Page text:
Maryland Officers, Firefighters Hailed As Heroes for Rescue

Five St. Mary’s County Sheriff’s officers and three Prince George’s County firefighters save 56-year-old “Warrior Dash” contestant

A caution sign advising "Danger: Obstacle Ahead." Maryland woman was left gravely ill at an event in Mechanicsville. (Credit: Flickr/Jennifer C.)
A caution sign advising "Danger: Obstacle Ahead." Maryland woman was left gravely ill at an event in Mechanicsville. (Credit: Flickr/Jennifer C.)

Five St. Mary’s County Sheriff’s officers and two Prince George’s County firefighters are being hailed as heroes after saving the life of a woman who collapsed during an obstacle race.

The rescue happened in early May at a "Warrior Dash” at Budds Creek in Mechanicsville.

While on security detail, Deputy William Wood and Deputy Trevor Teague received a report of a contestant stuck in a muddied wooded area off the race course. The two St. Mary’s County officers found a 56-year-old woman in grave condition, and began performing CPR.

The two deputies were later joined by Sgt. Clayton Safford, Cpl. Todd Fleenor and Cpl. Thomas Hedderich, also with the St. Mary’s department. All three were participants in the event and off duty; they assisted their comrades in extricating the patient, who was stuck in mud at the time.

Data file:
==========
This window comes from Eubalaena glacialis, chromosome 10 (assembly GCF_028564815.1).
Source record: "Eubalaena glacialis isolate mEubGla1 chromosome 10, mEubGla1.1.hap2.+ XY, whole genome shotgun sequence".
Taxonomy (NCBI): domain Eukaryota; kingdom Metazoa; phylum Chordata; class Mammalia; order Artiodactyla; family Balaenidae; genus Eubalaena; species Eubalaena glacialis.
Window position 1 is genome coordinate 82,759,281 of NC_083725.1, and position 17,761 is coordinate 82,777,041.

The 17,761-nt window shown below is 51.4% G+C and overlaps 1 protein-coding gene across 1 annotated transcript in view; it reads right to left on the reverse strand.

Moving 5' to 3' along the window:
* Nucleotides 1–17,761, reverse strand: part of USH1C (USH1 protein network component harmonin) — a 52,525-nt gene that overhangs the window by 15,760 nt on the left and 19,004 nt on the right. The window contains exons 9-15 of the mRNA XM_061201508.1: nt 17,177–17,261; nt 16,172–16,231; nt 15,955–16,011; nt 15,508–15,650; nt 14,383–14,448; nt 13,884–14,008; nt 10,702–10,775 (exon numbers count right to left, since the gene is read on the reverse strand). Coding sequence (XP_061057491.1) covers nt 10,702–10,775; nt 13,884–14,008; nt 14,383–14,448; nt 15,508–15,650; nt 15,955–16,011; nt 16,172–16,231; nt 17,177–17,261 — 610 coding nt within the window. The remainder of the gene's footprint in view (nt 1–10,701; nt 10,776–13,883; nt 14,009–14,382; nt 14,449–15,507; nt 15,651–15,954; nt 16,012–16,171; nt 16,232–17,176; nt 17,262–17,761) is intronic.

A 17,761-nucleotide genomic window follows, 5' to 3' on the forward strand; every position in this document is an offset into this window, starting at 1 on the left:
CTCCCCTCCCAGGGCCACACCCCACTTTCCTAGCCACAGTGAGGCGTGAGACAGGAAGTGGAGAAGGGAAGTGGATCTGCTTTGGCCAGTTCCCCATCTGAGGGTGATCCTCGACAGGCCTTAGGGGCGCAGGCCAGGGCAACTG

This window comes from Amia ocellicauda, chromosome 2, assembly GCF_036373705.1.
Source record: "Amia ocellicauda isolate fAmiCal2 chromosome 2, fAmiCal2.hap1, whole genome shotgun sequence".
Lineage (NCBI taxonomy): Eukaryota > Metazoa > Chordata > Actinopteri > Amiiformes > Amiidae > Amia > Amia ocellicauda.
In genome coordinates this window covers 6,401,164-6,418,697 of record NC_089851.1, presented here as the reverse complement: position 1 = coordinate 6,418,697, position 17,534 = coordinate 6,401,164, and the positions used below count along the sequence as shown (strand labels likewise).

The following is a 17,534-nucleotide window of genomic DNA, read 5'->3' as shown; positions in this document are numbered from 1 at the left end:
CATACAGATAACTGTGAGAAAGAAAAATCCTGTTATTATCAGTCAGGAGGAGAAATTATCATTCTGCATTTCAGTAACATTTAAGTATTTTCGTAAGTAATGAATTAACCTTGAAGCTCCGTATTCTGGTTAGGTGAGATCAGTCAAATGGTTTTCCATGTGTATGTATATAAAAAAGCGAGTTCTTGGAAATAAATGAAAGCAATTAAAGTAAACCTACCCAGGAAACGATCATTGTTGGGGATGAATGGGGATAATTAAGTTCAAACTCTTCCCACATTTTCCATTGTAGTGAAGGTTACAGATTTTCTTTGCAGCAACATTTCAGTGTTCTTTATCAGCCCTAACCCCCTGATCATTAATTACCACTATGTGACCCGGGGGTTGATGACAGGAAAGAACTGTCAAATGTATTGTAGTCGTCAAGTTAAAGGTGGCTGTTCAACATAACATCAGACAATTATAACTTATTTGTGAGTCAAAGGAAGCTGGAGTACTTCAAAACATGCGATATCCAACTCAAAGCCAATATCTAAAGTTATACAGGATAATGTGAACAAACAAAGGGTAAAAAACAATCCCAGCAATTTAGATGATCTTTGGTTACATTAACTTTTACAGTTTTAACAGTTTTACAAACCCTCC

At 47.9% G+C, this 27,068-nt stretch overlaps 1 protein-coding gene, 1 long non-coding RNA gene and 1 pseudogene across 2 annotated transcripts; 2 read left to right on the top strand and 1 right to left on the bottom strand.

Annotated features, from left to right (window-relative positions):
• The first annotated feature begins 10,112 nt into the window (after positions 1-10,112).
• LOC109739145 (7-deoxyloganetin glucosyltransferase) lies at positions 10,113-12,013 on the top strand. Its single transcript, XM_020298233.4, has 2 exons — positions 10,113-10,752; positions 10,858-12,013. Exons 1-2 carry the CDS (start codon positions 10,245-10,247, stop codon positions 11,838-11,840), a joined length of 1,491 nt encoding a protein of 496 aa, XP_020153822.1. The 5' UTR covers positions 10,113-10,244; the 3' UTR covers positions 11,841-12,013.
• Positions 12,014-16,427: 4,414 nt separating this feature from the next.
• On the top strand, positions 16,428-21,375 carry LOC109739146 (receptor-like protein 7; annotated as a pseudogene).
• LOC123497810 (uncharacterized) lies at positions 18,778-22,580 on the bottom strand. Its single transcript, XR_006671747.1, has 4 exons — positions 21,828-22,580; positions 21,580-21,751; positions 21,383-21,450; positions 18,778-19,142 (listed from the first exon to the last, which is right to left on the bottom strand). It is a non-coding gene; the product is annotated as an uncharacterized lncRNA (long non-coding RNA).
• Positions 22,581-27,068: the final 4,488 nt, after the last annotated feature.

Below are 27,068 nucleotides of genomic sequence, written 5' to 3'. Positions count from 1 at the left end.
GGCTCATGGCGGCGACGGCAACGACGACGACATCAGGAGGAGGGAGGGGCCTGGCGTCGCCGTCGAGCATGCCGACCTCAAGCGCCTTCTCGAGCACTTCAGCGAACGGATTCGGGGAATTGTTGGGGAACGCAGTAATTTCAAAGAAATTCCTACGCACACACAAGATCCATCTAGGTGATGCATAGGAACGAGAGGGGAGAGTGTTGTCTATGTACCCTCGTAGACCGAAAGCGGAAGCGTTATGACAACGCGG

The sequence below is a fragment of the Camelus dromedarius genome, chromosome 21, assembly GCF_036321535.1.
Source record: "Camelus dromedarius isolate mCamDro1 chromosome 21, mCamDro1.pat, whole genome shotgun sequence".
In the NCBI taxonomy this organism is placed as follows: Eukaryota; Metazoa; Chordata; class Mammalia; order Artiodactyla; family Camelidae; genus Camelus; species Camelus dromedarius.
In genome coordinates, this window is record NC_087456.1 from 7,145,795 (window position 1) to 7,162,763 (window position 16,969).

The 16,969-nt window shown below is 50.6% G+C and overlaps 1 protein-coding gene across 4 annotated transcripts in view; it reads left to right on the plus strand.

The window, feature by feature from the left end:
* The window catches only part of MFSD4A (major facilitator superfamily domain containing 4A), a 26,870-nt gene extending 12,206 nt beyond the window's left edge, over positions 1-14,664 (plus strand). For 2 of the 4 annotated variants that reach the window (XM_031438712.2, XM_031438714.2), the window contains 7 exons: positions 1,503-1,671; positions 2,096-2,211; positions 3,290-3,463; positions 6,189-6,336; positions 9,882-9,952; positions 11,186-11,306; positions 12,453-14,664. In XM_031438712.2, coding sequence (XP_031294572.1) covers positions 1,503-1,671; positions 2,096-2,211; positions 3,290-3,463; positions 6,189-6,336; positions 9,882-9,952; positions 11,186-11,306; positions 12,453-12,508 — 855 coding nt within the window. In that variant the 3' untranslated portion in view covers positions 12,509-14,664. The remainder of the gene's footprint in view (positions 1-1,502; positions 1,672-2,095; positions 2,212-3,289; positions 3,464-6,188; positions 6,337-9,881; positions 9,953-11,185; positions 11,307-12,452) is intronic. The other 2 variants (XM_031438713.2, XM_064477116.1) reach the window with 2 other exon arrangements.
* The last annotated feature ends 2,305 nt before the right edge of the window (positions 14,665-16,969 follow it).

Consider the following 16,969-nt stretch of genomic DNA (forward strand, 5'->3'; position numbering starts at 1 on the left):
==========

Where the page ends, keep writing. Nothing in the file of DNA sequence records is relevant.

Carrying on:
Medical personnel tried to reach the distressed participant using an all-terrain off-road vehicle, but that, too, got caught in the mud. With the help of three Prince George’s County officers, also race participants, the rescuers removed the vehicle from the mud and pushed it through forest and brush to an open field where the woman was loaded onto an ambulance.

“There was no hesitation on the part of these deputies. Without giving it a second thought, they ran into the thick woods; through mud, poison ivy, and briars to reach the patient, who was in grave condition.” said Captain Steve Hall, commander of the St. Mary’s County Sheriff’s Office. “Our deputies do incredible things and this incident is a tremendous example of how our officer’s presence, quick action, training, and above all, teamwork affected a life in the most profound way – by sustaining it.”

Officers alternated in providing mouth-to-mouth resuscitation for the patient, essentially breathing for her. After several attempts at CPR, an automatic external defibrillator was located and a shock given to the patient to restore her heartbeat. After suffering from cardiac arrest, the woman would survive the ordeal after several days in the hospital.

"It does not surprise me to hear that our personnel stopped and assisted in a life or death situation,” said Chief Marc S. Bashoor of the Prince George’s Fire Department. “Our role in public safety does not stop when we  cross a jurisdictional boundary or if we are on or off duty."


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